How we made sure people were who they said they were
Nooklyn is a New York based real estate marketplace. Some of its features have a social component which means Nooklyn has a responsibility to protect its users from bad actors.
To foster a safe community for everyone, Nooklyn requires users to verify their identity before they're allowed to use certain features. For a while, there were 2 ways a user could verify their identity: Connect their Facebook account with their Nooklyn account or email us a photo of their passport or ID.
Neither method was ideal and there were a few issues:
My managers had always wanted a way for users to verify their identity with a passport or ID without needing to email us. Luckily, they discovered a (now-defunct) service, Caisson, that built tools to let developers integrate identity verifcation into their own apps.
Caisson needed 3 photos to verify an ID: a selfie, the front of the ID, and the back of the ID. We could send these photos to Caisson's servers and they'd let us know whether the ID was legitimate and the face in the selfie was the same as the one on the ID. Requests could fail for a number of reasons like if one of the photos was blurry or if they couldn't detect text in the ID.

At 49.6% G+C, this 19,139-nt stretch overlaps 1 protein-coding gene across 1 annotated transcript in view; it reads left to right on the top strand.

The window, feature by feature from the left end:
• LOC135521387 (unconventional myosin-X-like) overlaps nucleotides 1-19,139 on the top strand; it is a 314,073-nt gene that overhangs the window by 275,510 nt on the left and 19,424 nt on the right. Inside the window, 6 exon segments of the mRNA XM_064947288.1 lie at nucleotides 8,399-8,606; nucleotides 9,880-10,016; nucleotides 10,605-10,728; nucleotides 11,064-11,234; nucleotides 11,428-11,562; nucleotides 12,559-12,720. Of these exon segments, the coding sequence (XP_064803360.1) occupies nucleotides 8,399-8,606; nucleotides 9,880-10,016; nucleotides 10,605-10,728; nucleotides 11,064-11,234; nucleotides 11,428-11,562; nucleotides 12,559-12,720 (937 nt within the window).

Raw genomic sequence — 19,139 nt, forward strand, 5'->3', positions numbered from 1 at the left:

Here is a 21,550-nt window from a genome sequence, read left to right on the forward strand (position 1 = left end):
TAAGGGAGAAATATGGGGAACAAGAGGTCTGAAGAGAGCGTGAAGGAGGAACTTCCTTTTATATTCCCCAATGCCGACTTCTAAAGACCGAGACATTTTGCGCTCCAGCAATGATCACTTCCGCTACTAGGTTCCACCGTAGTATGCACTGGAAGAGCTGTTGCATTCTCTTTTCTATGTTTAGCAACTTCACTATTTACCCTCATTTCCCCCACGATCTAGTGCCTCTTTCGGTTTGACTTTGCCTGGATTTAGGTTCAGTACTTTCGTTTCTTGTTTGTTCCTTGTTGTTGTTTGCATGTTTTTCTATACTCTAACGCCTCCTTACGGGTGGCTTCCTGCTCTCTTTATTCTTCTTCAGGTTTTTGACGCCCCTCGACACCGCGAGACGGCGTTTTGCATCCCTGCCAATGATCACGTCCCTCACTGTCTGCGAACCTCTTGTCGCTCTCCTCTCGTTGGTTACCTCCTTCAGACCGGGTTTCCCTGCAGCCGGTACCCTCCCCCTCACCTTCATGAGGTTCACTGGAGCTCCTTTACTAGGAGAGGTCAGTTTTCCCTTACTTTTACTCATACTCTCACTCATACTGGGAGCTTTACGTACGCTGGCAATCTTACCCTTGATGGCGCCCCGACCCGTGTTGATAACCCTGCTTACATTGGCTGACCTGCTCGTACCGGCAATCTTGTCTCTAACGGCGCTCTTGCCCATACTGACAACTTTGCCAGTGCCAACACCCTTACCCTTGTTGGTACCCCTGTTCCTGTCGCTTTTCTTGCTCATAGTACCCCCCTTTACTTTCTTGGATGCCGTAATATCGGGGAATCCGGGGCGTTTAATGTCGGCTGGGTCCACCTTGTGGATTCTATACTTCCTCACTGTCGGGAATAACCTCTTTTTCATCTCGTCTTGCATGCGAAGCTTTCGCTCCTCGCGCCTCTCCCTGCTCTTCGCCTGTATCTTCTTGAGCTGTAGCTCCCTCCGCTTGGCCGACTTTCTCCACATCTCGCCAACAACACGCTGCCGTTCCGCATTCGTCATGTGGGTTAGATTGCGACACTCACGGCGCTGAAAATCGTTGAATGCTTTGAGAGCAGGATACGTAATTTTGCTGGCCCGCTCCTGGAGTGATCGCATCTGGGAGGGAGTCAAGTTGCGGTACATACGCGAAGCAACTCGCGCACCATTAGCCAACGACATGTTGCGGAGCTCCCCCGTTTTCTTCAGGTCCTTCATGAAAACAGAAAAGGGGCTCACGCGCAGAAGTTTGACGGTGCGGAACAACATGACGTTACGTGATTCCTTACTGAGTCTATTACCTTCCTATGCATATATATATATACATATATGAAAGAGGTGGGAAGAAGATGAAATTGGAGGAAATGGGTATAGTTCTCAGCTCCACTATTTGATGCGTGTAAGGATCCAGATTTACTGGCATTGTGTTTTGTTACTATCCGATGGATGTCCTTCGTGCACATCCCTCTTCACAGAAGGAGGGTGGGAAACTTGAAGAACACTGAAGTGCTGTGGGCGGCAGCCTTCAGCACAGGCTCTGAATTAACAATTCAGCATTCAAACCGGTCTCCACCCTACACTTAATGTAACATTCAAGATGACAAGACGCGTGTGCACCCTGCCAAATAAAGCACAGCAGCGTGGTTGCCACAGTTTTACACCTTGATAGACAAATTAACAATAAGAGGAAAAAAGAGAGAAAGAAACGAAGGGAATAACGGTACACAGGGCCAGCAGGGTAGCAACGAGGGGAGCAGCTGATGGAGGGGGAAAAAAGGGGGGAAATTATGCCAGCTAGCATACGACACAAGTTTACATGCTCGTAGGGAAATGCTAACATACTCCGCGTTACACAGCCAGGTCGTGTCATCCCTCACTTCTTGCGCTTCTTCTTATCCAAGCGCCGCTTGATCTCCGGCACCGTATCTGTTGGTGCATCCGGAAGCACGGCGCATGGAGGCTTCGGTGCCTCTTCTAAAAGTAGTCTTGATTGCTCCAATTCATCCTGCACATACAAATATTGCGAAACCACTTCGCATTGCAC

It was a straightforward system but there were a few important details and constraints:
My managers wanted the user experience to be completely automated by Apple's Vision framework, a library of tools that lets developers detect objects, like rectangles and faces, in a live-camera feed.
The primary goal of the user experience became to ensure the user takes well-lit, non-blurry photos without using a capture button.
I worked with my team to sketch a few ideas to help users take good photos. We decided to do a couple things:
I came up with 2 versions of when to ask the user to confirm photos:
Ultimately we chose to ask the user to confirm the photos at the end which let the photo-taking process be more hands-off.
We tested our automated experience and discovered a few issues:
After testing many prototypes to get the timing just right, I decided to show a capture button after about 7 seconds so the user could move manually take a photo. I decided to always show the capture button when the front facing camera is active.
A Figma prototype showing the entire process: